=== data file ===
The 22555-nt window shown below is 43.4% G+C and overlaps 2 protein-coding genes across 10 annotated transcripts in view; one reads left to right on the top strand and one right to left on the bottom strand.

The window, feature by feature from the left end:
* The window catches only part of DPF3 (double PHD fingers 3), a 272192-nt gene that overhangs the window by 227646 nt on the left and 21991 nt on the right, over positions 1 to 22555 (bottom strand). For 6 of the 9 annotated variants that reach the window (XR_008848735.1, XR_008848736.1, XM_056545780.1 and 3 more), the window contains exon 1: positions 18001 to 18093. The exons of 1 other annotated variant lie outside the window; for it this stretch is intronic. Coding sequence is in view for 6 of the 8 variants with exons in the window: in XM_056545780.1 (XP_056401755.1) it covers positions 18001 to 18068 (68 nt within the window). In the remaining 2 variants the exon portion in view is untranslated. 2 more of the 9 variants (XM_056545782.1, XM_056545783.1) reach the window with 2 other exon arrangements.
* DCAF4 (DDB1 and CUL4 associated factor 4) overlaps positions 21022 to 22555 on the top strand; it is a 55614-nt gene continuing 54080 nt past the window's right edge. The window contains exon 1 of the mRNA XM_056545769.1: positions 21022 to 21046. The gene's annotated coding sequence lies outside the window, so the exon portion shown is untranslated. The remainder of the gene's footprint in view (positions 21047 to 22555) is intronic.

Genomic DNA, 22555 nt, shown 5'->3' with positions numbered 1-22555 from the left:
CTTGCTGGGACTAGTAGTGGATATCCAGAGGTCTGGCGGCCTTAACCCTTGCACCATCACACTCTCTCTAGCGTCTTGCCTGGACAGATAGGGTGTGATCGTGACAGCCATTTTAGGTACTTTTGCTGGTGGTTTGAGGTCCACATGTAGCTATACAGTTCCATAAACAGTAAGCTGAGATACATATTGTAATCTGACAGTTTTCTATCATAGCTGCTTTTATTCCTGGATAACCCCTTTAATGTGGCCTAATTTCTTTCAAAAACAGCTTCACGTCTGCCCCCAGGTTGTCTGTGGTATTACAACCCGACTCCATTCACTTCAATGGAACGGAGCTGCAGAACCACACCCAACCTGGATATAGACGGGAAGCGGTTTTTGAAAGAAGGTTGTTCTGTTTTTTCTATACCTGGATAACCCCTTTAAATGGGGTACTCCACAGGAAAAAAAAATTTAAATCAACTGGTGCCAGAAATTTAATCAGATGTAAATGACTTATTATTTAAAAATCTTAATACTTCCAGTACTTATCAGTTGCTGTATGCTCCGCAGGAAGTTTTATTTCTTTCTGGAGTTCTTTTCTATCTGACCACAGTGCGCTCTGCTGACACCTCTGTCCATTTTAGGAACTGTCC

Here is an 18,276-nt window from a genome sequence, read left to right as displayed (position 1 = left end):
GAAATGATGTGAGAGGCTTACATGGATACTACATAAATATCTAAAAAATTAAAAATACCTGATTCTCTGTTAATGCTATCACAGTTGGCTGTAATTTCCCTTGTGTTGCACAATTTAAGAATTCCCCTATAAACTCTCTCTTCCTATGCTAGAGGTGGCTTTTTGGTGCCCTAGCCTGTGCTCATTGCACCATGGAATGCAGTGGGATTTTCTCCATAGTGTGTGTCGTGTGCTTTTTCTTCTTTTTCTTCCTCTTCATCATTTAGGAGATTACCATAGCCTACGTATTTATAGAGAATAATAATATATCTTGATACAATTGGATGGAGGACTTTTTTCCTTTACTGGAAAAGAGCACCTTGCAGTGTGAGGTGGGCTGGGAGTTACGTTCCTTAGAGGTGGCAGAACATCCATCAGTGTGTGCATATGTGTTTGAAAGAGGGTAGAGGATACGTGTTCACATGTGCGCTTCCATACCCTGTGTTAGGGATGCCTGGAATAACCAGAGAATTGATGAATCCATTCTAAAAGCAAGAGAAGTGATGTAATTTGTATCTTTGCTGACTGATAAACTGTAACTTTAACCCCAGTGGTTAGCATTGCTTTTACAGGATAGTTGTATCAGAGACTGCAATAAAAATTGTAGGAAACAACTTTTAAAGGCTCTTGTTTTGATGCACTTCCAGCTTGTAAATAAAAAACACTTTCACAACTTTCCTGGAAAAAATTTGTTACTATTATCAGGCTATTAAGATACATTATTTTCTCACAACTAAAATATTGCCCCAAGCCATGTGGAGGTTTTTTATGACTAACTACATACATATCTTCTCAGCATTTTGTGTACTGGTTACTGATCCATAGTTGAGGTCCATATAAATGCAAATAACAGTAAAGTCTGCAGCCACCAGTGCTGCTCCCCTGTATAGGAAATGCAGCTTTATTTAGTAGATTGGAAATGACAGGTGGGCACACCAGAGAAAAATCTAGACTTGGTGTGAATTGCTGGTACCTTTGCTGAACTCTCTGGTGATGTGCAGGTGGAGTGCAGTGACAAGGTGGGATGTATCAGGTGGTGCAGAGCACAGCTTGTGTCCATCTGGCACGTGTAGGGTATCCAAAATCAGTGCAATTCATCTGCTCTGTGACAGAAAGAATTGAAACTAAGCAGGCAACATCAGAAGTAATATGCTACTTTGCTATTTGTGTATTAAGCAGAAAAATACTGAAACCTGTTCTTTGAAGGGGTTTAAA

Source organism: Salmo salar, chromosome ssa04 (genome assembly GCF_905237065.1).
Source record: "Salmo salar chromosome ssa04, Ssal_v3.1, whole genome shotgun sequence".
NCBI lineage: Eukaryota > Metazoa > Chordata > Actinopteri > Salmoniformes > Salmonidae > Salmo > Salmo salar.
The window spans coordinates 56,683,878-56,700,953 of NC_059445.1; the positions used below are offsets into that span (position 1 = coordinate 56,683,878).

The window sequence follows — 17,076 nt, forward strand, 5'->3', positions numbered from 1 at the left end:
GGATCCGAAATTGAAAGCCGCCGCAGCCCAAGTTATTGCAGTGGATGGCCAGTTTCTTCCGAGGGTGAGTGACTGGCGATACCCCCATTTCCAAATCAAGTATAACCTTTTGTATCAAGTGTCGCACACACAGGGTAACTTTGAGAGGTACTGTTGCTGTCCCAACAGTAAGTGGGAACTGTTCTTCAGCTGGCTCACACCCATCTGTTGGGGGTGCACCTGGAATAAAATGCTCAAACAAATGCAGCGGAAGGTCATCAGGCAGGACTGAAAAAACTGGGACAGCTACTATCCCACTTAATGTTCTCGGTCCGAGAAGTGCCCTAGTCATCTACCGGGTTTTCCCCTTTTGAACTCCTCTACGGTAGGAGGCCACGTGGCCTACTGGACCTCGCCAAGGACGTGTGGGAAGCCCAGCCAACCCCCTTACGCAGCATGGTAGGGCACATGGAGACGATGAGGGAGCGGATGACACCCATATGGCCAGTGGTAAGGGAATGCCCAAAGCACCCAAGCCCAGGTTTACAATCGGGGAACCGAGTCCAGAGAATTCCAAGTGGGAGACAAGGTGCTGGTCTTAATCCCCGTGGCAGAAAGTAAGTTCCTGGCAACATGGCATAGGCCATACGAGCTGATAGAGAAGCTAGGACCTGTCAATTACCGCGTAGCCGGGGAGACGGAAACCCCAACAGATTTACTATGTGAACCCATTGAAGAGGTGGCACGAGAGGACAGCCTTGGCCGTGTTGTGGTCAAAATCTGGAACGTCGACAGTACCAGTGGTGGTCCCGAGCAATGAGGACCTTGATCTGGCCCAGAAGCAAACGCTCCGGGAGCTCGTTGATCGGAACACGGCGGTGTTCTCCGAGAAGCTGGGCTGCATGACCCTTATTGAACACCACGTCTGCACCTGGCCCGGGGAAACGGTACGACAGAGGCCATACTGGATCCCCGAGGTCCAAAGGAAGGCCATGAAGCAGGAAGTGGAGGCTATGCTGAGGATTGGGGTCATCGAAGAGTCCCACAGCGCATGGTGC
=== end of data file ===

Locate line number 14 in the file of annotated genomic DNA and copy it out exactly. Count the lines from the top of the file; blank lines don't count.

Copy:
GGATCCGAAATTGAAAGCCGCCGCAGCCCAAGTTATTGCAGTGGATGGCCAGTTTCTTCCGAGGGTGAGTGACTGGCGATACCCCCATTTCCAAATCAAGTATAACCTTTTGTATCAAGTGTCGCACACACAGGGTAACTTTGAGAGGTACTGTTGCTGTCCCAACAGTAAGTGGGAACTGTTCTTCAGCTGGCTCACACCCATCTGTTGGGGGTGCACCTGGAATAAAATGCTCAAACAAATGCAGCGGAAGGTCATCAGGCAGGACTGAAAAAACTGGGACAGCTACTATCCCACTTAATGTTCTCGGTCCGAGAAGTGCCCTAGTCATCTACCGGGTTTTCCCCTTTTGAACTCCTCTACGGTAGGAGGCCACGTGGCCTACTGGACCTCGCCAAGGACGTGTGGGAAGCCCAGCCAACCCCCTTACGCAGCATGGTAGGGCACATGGAGACGATGAGGGAGCGGATGACACCCATATGGCCAGTGGTAAGGGAATGCCCAAAGCACCCAAGCCCAGGTTTACAATCGGGGAACCGAGTCCAGAGAATTCCAAGTGGGAGACAAGGTGCTGGTCTTAATCCCCGTGGCAGAAAGTAAGTTCCTGGCAACATGGCATAGGCCATACGAGCTGATAGAGAAGCTAGGACCTGTCAATTACCGCGTAGCCGGGGAGACGGAAACCCCAACAGATTTACTATGTGAACCCATTGAAGAGGTGGCACGAGAGGACAGCCTTGGCCGTGTTGTGGTCAAAATCTGGAACGTCGACAGTACCAGTGGTGGTCCCGAGCAATGAGGACCTTGATCTGGCCCAGAAGCAAACGCTCCGGGAGCTCGTTGATCGGAACACGGCGGTGTTCTCCGAGAAGCTGGGCTGCATGACCCTTATTGAACACCACGTCTGCACCTGGCCCGGGGAAACGGTACGACAGAGGCCATACTGGATCCCCGAGGTCCAAAGGAAGGCCATGAAGCAGGAAGTGGAGGCTATGCTGAGGATTGGGGTCATCGAAGAGTCCCACAGCGCATGGTGC